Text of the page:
Click the arrow to watch the Alyssa Carson interview on Al Jazeera America.
Click the arrow to watch the Alyssa Carson interview on CBS This Morning.
Huntsville's Space Camp was founded in 1982, according to its web site, “to inspire and motivate young people from around the world to join the ranks of space pioneers who persevere to push the boundaries of human exploration.”
I became aware of the program in 1986 when, less than five months after the Challenger accident, a movie called SpaceCamp was released in theatres. The movie is a bit silly, but at its core was the message that, give a positive direction early in life, youth can make a contribution to the future of humanity.
I was 29 when the film was released, too young for the kiddie corps, but found out they also offered adult programs. I attended Space Camp's adult program in November 1986, then returned in 1989 and 1994. During the 1994 visit, my peers voted me the Right Stuff award, which sits here on my desk.
I credit Space Camp with helping to start me on the journey that brought me from California to here on the Space Coast, where I'm now part of the third generation of human spaceflight.
That third generation might include Alyssa Carson, a 13-year old from Louisiana who puts my Space Camp record to shame.
According to her web site NASABlueberry.com, Alyssa has been to the Hunstville Space Camp twelve times, as well as the Space Camps in Canada and Turkey, and the Sally Ride Camp.
Her call sign “Blueberry” was given her at Space Camp due to her diminutive size and the blue Space Camp flight suit she wears.
(My powder blue Space Camp flight suit from 1986 still hangs in the closet, but alas it no longer fits ... Let's see if yours fits when you're 58, Alyssa.)
In recent weeks, Alyssa has become a media sensation, including appearances on CBS This Morning and Al Jazeera America. She has also given a TedX talk, in Kalamata, Greece. She says her goal is to be on a human spaceflight to Mars.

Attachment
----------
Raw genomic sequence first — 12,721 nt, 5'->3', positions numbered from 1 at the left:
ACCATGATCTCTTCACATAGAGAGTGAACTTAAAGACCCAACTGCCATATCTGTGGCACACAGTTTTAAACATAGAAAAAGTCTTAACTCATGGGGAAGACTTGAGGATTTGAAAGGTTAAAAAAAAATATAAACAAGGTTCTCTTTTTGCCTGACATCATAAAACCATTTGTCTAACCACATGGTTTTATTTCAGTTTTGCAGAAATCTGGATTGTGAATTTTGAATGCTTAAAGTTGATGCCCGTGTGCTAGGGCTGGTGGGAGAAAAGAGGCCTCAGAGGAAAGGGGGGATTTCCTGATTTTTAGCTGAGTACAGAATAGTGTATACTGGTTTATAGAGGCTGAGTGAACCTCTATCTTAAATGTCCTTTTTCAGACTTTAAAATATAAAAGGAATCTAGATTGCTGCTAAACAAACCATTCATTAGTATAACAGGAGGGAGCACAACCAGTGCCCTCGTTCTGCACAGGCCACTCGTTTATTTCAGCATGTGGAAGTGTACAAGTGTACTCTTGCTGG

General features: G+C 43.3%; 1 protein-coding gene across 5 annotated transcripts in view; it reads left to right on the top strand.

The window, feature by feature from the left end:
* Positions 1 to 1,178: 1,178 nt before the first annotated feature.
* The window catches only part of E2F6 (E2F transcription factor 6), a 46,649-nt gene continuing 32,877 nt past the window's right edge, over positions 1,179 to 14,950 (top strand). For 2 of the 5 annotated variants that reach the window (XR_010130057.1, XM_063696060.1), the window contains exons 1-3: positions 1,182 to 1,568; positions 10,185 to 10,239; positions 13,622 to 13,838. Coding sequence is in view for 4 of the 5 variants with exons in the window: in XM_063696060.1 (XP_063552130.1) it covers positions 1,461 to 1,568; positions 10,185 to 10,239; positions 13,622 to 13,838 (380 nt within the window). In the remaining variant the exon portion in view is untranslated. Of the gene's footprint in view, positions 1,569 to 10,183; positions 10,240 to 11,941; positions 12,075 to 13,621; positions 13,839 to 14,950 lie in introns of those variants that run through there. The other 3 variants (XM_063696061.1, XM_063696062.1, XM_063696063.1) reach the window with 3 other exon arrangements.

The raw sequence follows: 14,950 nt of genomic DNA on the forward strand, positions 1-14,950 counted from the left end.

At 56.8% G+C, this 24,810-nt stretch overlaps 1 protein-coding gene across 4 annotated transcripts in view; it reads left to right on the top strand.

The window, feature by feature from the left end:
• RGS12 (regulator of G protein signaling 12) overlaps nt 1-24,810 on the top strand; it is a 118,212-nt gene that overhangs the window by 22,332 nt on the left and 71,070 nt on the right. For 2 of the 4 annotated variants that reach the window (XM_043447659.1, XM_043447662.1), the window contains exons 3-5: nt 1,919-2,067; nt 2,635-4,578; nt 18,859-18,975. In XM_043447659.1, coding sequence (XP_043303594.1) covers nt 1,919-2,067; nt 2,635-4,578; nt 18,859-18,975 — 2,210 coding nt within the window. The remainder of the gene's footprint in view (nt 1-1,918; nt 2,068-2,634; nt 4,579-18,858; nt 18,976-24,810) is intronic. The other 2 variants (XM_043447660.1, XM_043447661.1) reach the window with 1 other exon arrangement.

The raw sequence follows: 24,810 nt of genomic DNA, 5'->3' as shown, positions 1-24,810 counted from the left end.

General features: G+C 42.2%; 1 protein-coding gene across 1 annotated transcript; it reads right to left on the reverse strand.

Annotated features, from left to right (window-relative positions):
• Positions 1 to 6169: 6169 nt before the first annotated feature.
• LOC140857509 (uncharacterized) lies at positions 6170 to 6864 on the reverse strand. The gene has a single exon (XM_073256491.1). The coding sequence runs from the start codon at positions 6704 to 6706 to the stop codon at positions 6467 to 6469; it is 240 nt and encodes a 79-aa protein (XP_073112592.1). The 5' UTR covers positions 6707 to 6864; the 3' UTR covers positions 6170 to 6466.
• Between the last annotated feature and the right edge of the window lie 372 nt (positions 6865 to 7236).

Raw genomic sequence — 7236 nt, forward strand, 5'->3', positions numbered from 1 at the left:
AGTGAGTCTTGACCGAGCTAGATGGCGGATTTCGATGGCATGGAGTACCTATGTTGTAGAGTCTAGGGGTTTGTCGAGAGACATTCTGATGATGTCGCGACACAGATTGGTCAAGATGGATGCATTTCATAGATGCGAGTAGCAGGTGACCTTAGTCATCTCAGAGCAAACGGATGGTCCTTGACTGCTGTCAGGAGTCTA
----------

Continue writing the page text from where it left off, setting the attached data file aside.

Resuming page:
Click the arrow to watch Alyssa Carson's TedX talk in Kalamata, Greece on June 7, 2014. Video source: trebprod YouTube channel.
You can follow her exploits on Twitter at @NASABlueberry1.
Another Space Camp alumna is Abigail Harrison, who goes by Astronaut Abby. Her web site is AstronautAbby.com and you can follow her on Twitter at @AstronautAbby. She's four years older than Alyssa. Abby has also been invited to give a TedX lecture.
Click the arrow to watch Abigail Harrison's TedX talk in Tampa on October 25, 2013. Video source: TEDx Talks YouTube channel.
Space Camp alumni are changing the world. The Space Camp Hall of Fame includes Samantha Cristoforetti, scheduled to launch to the International Space Station on Expedition 42 on November 23. Samantha attended Space Camp at age 18.
When SpaceX launched its first Dragon demonstration flight ot the International Space Station on May 22, 2012, a Space Camp alumna was standing in the front row of the employees watching outside Mission Control. Watch for the Space Camp T-shirt.
SpaceX employees watch the Falcon 9 launch the Dragon COTS demonstration flight on May 22, 2012. Video source: SpaceX YouTube channel.
The Space Camp web site credits Dr. Wernher von Braun for the original Space Camp idea. Von Braun “reasoned there should be an experience for young people who were excited about space.” He passed away in 1977, but Space Camp began five years later.
Maybe, one day, we'll see a Space Camp on Mars. Led by Blueberry and Astronaut Abby.